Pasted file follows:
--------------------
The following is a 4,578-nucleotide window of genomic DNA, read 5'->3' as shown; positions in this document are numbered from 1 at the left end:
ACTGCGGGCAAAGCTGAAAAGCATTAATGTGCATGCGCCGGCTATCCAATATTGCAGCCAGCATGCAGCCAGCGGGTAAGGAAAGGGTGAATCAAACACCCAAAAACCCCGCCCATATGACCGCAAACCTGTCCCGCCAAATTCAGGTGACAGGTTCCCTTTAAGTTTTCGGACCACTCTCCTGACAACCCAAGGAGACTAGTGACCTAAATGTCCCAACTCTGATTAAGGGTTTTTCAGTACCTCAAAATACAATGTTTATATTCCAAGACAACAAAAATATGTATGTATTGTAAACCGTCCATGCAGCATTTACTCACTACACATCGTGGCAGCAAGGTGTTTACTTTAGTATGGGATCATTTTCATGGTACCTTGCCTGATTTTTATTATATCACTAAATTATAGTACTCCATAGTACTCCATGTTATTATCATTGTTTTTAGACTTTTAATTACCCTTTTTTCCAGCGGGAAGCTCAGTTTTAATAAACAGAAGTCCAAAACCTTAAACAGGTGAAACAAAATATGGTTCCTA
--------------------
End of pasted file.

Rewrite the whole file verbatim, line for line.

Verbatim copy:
The following is a 4,578-nucleotide window of genomic DNA, read 5'->3' as shown; positions in this document are numbered from 1 at the left end:
ACTGCGGGCAAAGCTGAAAAGCATTAATGTGCATGCGCCGGCTATCCAATATTGCAGCCAGCATGCAGCCAGCGGGTAAGGAAAGGGTGAATCAAACACCCAAAAACCCCGCCCATATGACCGCAAACCTGTCCCGCCAAATTCAGGTGACAGGTTCCCTTTAAGTTTTCGGACCACTCTCCTGACAACCCAAGGAGACTAGTGACCTAAATGTCCCAACTCTGATTAAGGGTTTTTCAGTACCTCAAAATACAATGTTTATATTCCAAGACAACAAAAATATGTATGTATTGTAAACCGTCCATGCAGCATTTACTCACTACACATCGTGGCAGCAAGGTGTTTACTTTAGTATGGGATCATTTTCATGGTACCTTGCCTGATTTTTATTATATCACTAAATTATAGTACTCCATAGTACTCCATGTTATTATCATTGTTTTTAGACTTTTAATTACCCTTTTTTCCAGCGGGAAGCTCAGTTTTAATAAACAGAAGTCCAAAACCTTAAACAGGTGAAACAAAATATGGTTCCTA